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APRIL 2004

A Real Answer to Social Promotion
by Randi Weingarten, President, UFT

Social promotion doesn't work. No one knows this better than teachers, particularly those who find themselves in classrooms with children who don't have the basic knowledge and skills they need to do grade-level work. The UFT took an official stance against this practice long before Mayor Giuliani made it an issue, much less Mayor Bloomberg.

But teachers also know that while the politically easy answer—a "get tough" retention policy—may score political points for a mayor or chancellor, it doesn't really offer much to the students who are struggling.

Making third-graders who didn't get it the first time sit through the same curriculum in the same classroom again has been tried. The evidence is overwhelming that students who are simply held back and not provided with enriched opportunities to learn generally don't make significant academic progress and are at increased risk of dropping out in later years.

"Conditional" 4th grade. There are very concrete, common sense ways to end social promotion. Early and dramatic intervention, as early as pre-kindergarten, is one approach. Another is the proposal the UFT put forward in response to the Mayor's plan to establish a "gate" for this year's 3rd graders. Under our plan the system would create "conditional" 4th grade classes next year for third-graders who score at Level 1—the lowest range—in reading or math.

Such conditional classes would be capped at 15 students instead of the 28 or more that we currently have in our 4th grade. The classes would be taught by highly trained teachers and would provide a specialized curriculum for struggling students. And instead of giving such students just a few hours a week or a few months of help, our proposal would give students a full year of enriched academic and support services.

The instructional program would be tailored for the needs of students who have not gained basic skills with less structured approaches. At the same time, the program would also be specific to the needs of students. For example, it makes no sense to restrict a child to 3rd grade math or making him repeat 3rd grade science simply because his English reading skills are poor. This is particularly important for English language learners who might be doing better in math than in reading in a language that is unfamiliar to them.

Ed Koch, who was mayor when the city first tried its "gates" program in the 1980s, has praised this approach.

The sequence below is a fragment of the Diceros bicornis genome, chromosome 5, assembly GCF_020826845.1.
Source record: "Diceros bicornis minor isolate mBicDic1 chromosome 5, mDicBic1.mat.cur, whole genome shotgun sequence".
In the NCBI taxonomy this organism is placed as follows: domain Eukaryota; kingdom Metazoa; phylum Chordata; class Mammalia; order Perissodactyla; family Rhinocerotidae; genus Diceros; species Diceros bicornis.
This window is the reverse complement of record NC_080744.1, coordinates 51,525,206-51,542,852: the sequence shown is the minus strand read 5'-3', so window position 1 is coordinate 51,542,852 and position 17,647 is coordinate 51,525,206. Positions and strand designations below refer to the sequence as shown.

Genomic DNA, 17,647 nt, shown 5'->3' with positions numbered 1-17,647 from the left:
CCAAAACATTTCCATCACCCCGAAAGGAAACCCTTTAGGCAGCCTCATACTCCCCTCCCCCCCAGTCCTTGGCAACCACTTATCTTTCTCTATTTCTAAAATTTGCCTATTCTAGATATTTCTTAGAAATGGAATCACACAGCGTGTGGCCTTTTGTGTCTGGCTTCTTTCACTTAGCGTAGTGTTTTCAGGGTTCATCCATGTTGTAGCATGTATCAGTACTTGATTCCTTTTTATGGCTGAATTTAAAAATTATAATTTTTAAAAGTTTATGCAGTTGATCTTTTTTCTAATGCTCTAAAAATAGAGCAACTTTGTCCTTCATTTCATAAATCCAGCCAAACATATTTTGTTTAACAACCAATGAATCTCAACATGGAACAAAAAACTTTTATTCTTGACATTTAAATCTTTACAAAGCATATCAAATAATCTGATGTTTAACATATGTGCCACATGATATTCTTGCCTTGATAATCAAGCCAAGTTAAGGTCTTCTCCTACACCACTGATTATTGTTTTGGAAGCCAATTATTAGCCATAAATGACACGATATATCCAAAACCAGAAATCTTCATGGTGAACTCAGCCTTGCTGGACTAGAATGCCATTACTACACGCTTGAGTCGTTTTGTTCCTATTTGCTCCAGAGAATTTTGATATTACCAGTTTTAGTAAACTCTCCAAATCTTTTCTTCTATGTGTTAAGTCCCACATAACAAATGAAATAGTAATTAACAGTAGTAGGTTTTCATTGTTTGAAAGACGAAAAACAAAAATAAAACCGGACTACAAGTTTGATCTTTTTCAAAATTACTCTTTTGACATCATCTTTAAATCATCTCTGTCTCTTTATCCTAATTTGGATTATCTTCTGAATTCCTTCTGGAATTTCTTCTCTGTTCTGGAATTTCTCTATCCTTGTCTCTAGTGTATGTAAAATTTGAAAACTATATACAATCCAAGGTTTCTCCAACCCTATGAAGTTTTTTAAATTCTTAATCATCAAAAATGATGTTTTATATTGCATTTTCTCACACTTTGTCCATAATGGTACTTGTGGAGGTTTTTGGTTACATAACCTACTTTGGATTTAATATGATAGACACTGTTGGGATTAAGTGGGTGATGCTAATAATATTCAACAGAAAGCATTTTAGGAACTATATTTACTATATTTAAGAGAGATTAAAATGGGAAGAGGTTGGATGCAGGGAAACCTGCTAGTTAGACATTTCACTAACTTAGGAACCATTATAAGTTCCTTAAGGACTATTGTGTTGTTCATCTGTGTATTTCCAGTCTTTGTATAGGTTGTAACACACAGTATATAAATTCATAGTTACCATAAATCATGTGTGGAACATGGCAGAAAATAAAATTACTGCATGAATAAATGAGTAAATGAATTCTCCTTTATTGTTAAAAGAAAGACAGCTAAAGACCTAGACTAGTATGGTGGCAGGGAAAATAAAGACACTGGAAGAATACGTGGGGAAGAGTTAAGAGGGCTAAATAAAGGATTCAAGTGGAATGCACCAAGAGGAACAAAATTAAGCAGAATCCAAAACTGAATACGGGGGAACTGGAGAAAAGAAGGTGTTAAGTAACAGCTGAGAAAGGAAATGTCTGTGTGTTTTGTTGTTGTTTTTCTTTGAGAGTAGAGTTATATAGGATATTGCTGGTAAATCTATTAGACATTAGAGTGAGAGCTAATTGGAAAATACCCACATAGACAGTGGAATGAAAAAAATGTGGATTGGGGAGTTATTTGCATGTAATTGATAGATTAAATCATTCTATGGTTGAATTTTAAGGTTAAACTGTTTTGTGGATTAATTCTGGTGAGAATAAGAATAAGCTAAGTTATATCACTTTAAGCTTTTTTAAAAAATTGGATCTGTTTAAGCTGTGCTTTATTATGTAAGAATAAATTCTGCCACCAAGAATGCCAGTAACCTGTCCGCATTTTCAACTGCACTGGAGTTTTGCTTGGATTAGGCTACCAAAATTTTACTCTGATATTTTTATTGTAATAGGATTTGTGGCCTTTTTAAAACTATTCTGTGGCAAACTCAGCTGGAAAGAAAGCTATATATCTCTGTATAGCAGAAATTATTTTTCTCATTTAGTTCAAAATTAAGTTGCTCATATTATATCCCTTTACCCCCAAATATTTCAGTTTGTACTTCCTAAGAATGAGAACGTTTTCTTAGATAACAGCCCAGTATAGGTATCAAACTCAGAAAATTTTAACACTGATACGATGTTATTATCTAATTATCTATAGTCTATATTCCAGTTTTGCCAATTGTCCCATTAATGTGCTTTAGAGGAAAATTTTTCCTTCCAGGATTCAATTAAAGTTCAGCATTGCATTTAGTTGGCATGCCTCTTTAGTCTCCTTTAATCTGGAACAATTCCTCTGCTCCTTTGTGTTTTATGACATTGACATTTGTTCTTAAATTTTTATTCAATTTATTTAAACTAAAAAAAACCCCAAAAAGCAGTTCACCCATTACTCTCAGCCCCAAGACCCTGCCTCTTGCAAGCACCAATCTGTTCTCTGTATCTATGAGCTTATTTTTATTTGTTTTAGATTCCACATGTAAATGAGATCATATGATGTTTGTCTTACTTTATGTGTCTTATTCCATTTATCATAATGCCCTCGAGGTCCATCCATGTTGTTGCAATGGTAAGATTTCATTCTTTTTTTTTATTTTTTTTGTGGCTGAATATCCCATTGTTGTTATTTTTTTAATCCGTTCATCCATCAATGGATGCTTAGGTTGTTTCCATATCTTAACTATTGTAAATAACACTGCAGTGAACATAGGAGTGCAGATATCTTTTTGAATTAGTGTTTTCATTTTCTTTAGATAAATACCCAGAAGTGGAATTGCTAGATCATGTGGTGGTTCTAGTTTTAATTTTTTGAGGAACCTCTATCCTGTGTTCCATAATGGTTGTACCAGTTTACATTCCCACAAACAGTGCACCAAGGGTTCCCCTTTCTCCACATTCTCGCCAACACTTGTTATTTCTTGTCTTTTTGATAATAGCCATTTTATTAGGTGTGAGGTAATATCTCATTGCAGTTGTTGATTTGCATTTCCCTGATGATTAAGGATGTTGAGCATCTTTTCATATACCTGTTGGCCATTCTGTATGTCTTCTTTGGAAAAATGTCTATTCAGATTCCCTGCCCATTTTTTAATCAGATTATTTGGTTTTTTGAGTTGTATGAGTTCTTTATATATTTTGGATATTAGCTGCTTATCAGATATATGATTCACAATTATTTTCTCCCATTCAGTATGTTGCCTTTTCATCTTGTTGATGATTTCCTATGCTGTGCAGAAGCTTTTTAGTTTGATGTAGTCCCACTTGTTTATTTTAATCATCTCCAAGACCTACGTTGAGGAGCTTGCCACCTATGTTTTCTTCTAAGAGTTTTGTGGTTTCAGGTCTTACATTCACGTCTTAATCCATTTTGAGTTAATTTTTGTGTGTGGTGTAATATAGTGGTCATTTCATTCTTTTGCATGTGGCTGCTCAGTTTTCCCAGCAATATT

Is intervention—in this or some other form—a better strategy than retention? The Chicago school system, after a seven-year experiment with holding students back, has eased its strict promotion requirements. Why? Because an independent study of the policy has demonstrated that retention alone has not improved student performance.

Taking the 4th grade test. Another benefit of the UFT approach is that the conditional 4th graders would take the state's 4th grade test, making it easier to compare the progress of this group with their peers. (Under Mayor Bloomberg's plan, the students who are held back would take the city's 3rd grade test next year.)

While conditional 4th grade classes should help move large numbers of children out of the lowest level by the end of the school year, those students who are still unsuccessful would be retained in a 4th grade class but with a guarantee that they will receive additional services. We propose that each of those children have an Individual Academic Services Plan similar to the Individual Education Plan that is used for special education students. They also would receive instruction both before and after school, along with other assistance promised by the chancellor.

The UFT offered this proposal as a way of helping children, and also to quell the cynicism that the process was being rigged to ensure higher test scores for 4th graders next year when the Mayor will be seeking re-election.

But we do not think that it is the only approach that could work. Others have also offered thoughtful alternatives. The administration, however, is not interested in listening to any alternatives at all. In fact, Mayor Bloomberg had to fire two members of his Panel for Educational Policy—and engineer the firing of a third member by the Staten Island borough president—to ensure that his plan — and only his plan—got a hearing.

Is our approach expensive? It's probably less expensive than swelling existing 3rd-grade enrollment by 30 percent, which could be the cost of the Department of Education's proposed approach.

Besides, instruction is supposed to determine the budget, not vice versa. Serving the needs of children must be the main concern and driving force behind any educational policy initiative—not politics.#



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